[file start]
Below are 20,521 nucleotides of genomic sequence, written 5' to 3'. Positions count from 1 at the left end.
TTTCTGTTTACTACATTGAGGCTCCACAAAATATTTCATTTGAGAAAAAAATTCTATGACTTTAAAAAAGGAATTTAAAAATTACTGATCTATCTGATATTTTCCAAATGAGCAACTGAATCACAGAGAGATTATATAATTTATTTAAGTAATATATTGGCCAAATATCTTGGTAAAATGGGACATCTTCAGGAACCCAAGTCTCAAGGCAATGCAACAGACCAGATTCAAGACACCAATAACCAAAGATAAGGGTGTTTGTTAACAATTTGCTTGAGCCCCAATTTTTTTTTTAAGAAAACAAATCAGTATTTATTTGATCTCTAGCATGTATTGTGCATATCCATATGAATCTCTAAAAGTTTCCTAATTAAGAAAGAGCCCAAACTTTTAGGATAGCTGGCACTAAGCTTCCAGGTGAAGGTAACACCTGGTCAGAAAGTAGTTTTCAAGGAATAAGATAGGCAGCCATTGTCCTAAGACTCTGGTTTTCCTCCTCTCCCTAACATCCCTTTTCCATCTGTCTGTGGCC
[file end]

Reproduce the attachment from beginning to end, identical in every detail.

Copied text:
Below are 20,521 nucleotides of genomic sequence, written 5' to 3'. Positions count from 1 at the left end.
TTTCTGTTTACTACATTGAGGCTCCACAAAATATTTCATTTGAGAAAAAAATTCTATGACTTTAAAAAAGGAATTTAAAAATTACTGATCTATCTGATATTTTCCAAATGAGCAACTGAATCACAGAGAGATTATATAATTTATTTAAGTAATATATTGGCCAAATATCTTGGTAAAATGGGACATCTTCAGGAACCCAAGTCTCAAGGCAATGCAACAGACCAGATTCAAGACACCAATAACCAAAGATAAGGGTGTTTGTTAACAATTTGCTTGAGCCCCAATTTTTTTTTTAAGAAAACAAATCAGTATTTATTTGATCTCTAGCATGTATTGTGCATATCCATATGAATCTCTAAAAGTTTCCTAATTAAGAAAGAGCCCAAACTTTTAGGATAGCTGGCACTAAGCTTCCAGGTGAAGGTAACACCTGGTCAGAAAGTAGTTTTCAAGGAATAAGATAGGCAGCCATTGTCCTAAGACTCTGGTTTTCCTCCTCTCCCTAACATCCCTTTTCCATCTGTCTGTGGCC